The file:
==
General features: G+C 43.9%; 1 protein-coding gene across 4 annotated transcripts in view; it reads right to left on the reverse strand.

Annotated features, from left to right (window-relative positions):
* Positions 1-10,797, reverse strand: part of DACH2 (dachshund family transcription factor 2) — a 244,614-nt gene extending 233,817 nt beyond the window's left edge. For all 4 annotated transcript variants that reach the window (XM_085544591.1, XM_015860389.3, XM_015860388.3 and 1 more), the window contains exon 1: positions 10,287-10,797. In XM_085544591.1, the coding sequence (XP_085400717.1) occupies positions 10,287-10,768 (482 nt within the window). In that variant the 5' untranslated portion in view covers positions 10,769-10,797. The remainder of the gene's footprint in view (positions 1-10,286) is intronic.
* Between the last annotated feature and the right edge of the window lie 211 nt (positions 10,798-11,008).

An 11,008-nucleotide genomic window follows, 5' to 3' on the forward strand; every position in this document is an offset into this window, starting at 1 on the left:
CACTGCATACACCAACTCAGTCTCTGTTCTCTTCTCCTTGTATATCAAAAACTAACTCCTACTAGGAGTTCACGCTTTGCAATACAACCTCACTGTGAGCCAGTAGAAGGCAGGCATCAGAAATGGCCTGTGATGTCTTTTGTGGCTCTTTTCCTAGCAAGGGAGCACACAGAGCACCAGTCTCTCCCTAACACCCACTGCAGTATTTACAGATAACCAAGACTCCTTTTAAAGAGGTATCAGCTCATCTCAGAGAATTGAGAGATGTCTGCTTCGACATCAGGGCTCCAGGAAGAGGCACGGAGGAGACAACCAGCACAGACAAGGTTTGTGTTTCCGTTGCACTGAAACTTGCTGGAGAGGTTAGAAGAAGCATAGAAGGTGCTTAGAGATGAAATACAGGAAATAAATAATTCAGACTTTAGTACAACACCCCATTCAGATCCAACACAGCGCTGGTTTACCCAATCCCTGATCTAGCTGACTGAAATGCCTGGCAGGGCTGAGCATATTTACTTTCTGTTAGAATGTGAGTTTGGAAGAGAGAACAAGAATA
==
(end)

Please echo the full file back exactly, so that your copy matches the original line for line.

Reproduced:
General features: G+C 43.9%; 1 protein-coding gene across 4 annotated transcripts in view; it reads right to left on the reverse strand.

Annotated features, from left to right (window-relative positions):
* Positions 1-10,797, reverse strand: part of DACH2 (dachshund family transcription factor 2) — a 244,614-nt gene extending 233,817 nt beyond the window's left edge. For all 4 annotated transcript variants that reach the window (XM_085544591.1, XM_015860389.3, XM_015860388.3 and 1 more), the window contains exon 1: positions 10,287-10,797. In XM_085544591.1, the coding sequence (XP_085400717.1) occupies positions 10,287-10,768 (482 nt within the window). In that variant the 5' untranslated portion in view covers positions 10,769-10,797. The remainder of the gene's footprint in view (positions 1-10,286) is intronic.
* Between the last annotated feature and the right edge of the window lie 211 nt (positions 10,798-11,008).

An 11,008-nucleotide genomic window follows, 5' to 3' on the forward strand; every position in this document is an offset into this window, starting at 1 on the left:
CACTGCATACACCAACTCAGTCTCTGTTCTCTTCTCCTTGTATATCAAAAACTAACTCCTACTAGGAGTTCACGCTTTGCAATACAACCTCACTGTGAGCCAGTAGAAGGCAGGCATCAGAAATGGCCTGTGATGTCTTTTGTGGCTCTTTTCCTAGCAAGGGAGCACACAGAGCACCAGTCTCTCCCTAACACCCACTGCAGTATTTACAGATAACCAAGACTCCTTTTAAAGAGGTATCAGCTCATCTCAGAGAATTGAGAGATGTCTGCTTCGACATCAGGGCTCCAGGAAGAGGCACGGAGGAGACAACCAGCACAGACAAGGTTTGTGTTTCCGTTGCACTGAAACTTGCTGGAGAGGTTAGAAGAAGCATAGAAGGTGCTTAGAGATGAAATACAGGAAATAAATAATTCAGACTTTAGTACAACACCCCATTCAGATCCAACACAGCGCTGGTTTACCCAATCCCTGATCTAGCTGACTGAAATGCCTGGCAGGGCTGAGCATATTTACTTTCTGTTAGAATGTGAGTTTGGAAGAGAGAACAAGAATA